That’s right, I said it. There is no such thing as writer’s block. I’m not alone in this thought, I know, but I find that saying it aloud can bring a group of writers into a momentary silence. That’s because even if you don’t believe in it, you can still fear it – like the boogeyman, damnation, or Brexit. But I’m here to tell you that this thing, this phantom, cannot haunt you unless you let it.
Mostly, when writer’s talk about a block, what they really mean is an obstacle to them continuing or completing a story. They don’t mean they really can’t write anything at all. There are three main “blocks” I’m going to say bollocks to: research, straying from the point, and no idea what else to say.
To the demon research I say – just keep going and worry about the kind of metal that door handle should be made of later. Unless it is a truly integral part of your tale, move on and get back to it later. Trust me, those details aren’t going anywhere, nor is the information available to find them. Finish. The. Story.
“I’ve completely lost the plot!” is one I’ve heard more than once. Maybe. Maybe you didn’t actually know what the plot really was to begin with and now it’s become clear. Two things I think you can do. Spend fifteen minutes outlining your plot as you see it, then spend a half an hour going through what you’ve written and seeing what plot has emerged. Odds are high there will be some overlap but it won’t all line up. This isn’t a block. This is a choice. Choose which plot you are most interested in and go with it. I really recommend doing plot points. Not a full synopsis first or a giant plot map (unless that works for you), just sketch it out. I have a friend who does this visually and it was such a revelation for me as I’m also very visual. He storyboards the key moments: inciting incident, goal, obstacle, turning point, dark night of the soul, solution and resolution (give or take some key points or images he wants to convey). Do what works for you but get on with it.
The closest thing to what I might call a real ‘block’ to writing is if the mojo seems to have run out. This is your sagging middle moment, the 30k word mark, the blah, blah, blah.I’ve heard people swear it comes at the same place every time. Maybe you’re tired of your story. That’s not a block, that’s sanity. Take a break and come back. Maybe you can’t decide what comes next – see the previous paragraph and plot a little sweet heart. Maybe you can’t hear the words anymore. This one is a blessing in disguise! Choose a supporting character and write the last scene you wrote from either their perspective or their observation because what I see happen a lot in stories is when the writer hasn’t explored or doesn’t full know the supporting roles. If you don’t know why Jane’s father is such a dick head, you won’t be able to write their big fight. If you’re unclear what the unachievable love interest is attracted to, then you can’t write the moment they realise your MC is really pretty great. You have to know your world to bring me there. It’s ok not to know what color the carpet is or exactly how old dad is – but it’s not ok to have no idea whether they’re fighting about love or money in the laundry room if dad’s claustrophobic or on a roof top if Jane is afraid of heights.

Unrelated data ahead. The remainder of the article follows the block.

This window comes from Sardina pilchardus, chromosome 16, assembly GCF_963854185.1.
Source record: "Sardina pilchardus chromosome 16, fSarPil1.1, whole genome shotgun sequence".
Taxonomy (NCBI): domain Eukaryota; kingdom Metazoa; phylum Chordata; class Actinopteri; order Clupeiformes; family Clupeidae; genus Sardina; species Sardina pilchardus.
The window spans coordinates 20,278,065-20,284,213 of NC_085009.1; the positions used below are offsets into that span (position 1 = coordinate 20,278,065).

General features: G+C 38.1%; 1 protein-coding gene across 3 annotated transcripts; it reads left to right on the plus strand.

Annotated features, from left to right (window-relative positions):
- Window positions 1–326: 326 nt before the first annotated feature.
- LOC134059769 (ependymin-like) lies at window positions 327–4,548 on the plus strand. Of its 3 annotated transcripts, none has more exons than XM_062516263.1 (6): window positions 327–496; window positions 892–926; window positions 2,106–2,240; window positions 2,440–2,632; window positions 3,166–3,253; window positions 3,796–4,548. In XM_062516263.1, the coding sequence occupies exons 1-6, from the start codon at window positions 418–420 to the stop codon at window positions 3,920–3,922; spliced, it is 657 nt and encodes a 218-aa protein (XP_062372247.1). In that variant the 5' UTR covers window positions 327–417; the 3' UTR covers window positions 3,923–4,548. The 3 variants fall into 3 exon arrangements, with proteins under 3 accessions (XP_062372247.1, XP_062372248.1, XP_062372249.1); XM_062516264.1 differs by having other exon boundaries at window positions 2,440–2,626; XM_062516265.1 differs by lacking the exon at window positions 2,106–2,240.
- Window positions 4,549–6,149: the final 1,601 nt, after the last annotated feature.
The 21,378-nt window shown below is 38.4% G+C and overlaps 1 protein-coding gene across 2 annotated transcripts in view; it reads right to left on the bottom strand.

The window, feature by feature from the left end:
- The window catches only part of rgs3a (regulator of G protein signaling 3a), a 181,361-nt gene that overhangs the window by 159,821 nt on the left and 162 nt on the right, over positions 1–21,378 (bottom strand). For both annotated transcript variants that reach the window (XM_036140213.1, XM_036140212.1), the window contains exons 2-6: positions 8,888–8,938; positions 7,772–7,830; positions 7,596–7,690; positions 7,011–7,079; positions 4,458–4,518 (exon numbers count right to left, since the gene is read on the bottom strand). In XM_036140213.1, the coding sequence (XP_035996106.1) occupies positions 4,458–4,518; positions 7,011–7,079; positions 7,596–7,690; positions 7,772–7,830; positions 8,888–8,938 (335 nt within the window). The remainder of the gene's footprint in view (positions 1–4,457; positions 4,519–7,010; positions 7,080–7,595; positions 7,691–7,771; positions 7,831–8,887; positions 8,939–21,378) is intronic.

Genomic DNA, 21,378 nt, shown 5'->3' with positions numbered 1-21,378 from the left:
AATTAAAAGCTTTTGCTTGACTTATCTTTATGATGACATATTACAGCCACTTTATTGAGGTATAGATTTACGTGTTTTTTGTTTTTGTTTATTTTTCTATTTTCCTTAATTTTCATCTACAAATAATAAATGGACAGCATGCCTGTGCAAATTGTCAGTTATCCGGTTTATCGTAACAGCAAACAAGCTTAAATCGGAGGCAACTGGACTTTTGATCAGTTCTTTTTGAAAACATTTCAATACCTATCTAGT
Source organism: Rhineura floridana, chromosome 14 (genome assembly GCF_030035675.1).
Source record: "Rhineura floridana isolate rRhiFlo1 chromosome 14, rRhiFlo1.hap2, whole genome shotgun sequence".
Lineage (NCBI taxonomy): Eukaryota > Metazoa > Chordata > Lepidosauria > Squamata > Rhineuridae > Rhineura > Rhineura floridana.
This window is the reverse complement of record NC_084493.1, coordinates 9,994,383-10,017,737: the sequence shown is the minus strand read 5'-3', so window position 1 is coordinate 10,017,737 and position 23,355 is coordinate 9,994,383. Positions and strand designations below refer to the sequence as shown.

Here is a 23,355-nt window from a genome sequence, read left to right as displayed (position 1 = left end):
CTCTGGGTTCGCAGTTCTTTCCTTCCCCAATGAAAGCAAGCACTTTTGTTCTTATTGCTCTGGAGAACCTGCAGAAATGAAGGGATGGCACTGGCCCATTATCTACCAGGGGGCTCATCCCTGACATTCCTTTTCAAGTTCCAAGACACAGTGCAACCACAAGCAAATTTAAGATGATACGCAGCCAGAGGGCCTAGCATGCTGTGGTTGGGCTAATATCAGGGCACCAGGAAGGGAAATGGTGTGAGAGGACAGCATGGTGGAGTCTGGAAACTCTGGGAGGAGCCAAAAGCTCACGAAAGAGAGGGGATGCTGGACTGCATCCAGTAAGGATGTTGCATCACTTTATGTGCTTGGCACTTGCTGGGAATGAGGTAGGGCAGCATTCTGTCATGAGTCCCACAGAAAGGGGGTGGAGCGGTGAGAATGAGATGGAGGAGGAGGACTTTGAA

There are no blocks. Only opportunities to know your story better. Somebody put that on a motivational poster with a mouse in a maze or something.